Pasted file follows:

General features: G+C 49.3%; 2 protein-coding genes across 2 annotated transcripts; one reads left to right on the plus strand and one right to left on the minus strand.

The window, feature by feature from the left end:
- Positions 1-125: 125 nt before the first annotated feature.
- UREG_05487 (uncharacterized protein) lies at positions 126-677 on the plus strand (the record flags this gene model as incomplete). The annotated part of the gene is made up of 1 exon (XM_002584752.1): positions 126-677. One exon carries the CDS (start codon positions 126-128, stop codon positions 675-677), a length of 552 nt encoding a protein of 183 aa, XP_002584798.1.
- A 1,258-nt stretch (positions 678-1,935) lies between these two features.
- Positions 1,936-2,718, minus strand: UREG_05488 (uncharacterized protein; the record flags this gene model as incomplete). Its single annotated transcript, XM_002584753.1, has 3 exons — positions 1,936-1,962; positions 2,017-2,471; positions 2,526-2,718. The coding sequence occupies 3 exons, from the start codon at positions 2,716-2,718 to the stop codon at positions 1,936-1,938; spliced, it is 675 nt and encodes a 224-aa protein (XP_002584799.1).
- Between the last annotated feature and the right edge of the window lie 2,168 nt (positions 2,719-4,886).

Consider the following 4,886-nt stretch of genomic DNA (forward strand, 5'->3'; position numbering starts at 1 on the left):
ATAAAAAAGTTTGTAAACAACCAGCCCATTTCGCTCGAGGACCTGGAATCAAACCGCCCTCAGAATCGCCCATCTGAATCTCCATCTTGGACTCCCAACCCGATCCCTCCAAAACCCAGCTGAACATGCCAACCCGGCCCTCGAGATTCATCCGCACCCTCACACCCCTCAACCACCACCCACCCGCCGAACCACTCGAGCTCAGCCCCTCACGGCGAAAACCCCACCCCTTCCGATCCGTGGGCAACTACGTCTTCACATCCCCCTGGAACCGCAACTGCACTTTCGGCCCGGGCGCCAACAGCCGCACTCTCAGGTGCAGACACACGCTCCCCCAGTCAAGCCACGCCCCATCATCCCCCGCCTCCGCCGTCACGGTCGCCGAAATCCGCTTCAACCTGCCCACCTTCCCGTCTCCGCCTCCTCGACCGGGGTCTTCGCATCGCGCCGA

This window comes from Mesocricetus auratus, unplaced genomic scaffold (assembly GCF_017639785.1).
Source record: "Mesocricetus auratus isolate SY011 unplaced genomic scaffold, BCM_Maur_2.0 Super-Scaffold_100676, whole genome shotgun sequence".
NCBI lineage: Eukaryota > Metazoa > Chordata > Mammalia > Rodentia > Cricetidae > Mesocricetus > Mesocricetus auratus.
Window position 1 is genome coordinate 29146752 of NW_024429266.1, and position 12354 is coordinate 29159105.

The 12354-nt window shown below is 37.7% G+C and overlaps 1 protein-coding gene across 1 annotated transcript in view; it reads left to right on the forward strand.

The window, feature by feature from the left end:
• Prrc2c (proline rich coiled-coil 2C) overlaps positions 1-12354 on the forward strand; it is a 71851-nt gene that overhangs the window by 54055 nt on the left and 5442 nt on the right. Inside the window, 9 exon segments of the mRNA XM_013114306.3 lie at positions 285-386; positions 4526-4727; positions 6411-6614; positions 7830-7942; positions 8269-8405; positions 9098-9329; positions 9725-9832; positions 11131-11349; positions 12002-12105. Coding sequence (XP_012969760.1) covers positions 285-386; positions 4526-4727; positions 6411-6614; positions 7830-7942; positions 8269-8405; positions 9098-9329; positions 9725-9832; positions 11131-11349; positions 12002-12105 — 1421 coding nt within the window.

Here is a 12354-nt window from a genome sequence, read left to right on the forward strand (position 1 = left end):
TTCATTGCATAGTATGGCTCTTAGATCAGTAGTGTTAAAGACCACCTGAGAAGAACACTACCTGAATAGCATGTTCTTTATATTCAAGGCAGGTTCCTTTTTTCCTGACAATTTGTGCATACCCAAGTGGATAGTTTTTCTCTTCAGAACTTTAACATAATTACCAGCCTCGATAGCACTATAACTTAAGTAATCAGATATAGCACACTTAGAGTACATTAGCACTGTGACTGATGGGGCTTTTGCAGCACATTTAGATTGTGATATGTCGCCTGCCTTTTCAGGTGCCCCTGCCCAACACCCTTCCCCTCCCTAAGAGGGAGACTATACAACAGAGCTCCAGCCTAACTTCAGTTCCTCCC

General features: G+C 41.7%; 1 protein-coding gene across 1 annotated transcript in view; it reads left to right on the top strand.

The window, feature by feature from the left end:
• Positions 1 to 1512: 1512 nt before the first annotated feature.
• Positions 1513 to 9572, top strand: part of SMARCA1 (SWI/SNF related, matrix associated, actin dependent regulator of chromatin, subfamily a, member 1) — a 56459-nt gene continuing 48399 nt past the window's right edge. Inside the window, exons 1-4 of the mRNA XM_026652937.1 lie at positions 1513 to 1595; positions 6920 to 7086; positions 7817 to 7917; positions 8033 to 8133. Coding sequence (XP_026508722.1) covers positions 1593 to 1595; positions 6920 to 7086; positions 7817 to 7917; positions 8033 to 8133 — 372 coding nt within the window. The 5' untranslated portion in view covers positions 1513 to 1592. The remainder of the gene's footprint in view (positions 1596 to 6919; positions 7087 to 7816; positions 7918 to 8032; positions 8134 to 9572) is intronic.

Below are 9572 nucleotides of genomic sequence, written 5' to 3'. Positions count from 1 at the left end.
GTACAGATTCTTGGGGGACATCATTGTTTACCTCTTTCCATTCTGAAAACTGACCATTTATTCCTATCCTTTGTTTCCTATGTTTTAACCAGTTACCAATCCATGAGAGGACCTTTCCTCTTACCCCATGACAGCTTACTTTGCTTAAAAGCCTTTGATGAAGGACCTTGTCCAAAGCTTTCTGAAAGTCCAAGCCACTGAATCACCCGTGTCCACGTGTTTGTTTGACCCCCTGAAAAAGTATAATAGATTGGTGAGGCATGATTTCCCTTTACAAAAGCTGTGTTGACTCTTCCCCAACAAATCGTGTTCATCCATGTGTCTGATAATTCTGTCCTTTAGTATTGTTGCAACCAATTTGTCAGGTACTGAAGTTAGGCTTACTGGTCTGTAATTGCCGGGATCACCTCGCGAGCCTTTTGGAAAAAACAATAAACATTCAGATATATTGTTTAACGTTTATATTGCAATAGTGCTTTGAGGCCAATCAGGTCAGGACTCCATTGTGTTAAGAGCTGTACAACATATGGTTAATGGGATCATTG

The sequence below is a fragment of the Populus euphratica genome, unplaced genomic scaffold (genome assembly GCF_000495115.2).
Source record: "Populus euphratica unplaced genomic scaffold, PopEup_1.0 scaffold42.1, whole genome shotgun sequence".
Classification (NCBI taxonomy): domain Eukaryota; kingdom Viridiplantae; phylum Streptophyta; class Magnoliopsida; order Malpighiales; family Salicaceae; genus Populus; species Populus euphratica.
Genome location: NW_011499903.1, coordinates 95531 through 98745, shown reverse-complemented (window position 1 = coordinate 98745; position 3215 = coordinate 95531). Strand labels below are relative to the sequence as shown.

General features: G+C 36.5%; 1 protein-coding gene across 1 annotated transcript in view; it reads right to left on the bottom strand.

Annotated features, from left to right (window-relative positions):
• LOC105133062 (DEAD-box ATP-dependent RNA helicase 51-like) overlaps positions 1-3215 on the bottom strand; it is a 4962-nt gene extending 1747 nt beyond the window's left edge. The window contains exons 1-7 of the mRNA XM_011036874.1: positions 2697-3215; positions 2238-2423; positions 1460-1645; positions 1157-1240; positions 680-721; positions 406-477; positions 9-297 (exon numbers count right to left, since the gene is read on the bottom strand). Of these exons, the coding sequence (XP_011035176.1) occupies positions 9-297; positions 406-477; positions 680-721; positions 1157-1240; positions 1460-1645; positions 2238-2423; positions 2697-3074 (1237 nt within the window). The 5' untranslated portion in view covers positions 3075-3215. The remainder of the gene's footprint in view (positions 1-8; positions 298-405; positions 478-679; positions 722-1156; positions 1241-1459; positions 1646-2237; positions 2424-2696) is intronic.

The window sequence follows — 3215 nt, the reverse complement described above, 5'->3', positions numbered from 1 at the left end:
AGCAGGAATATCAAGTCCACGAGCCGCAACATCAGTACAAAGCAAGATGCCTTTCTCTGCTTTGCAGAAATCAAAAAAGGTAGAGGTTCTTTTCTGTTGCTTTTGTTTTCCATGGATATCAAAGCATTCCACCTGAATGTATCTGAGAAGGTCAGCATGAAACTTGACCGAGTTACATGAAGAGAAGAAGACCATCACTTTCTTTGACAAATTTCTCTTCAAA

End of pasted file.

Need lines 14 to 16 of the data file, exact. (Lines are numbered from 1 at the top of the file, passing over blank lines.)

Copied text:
The 12354-nt window shown below is 37.7% G+C and overlaps 1 protein-coding gene across 1 annotated transcript in view; it reads left to right on the forward strand.

The window, feature by feature from the left end:
• Prrc2c (proline rich coiled-coil 2C) overlaps positions 1-12354 on the forward strand; it is a 71851-nt gene that overhangs the window by 54055 nt on the left and 5442 nt on the right. Inside the window, 9 exon segments of the mRNA XM_013114306.3 lie at positions 285-386; positions 4526-4727; positions 6411-6614; positions 7830-7942; positions 8269-8405; positions 9098-9329; positions 9725-9832; positions 11131-11349; positions 12002-12105. Coding sequence (XP_012969760.1) covers positions 285-386; positions 4526-4727; positions 6411-6614; positions 7830-7942; positions 8269-8405; positions 9098-9329; positions 9725-9832; positions 11131-11349; positions 12002-12105 — 1421 coding nt within the window.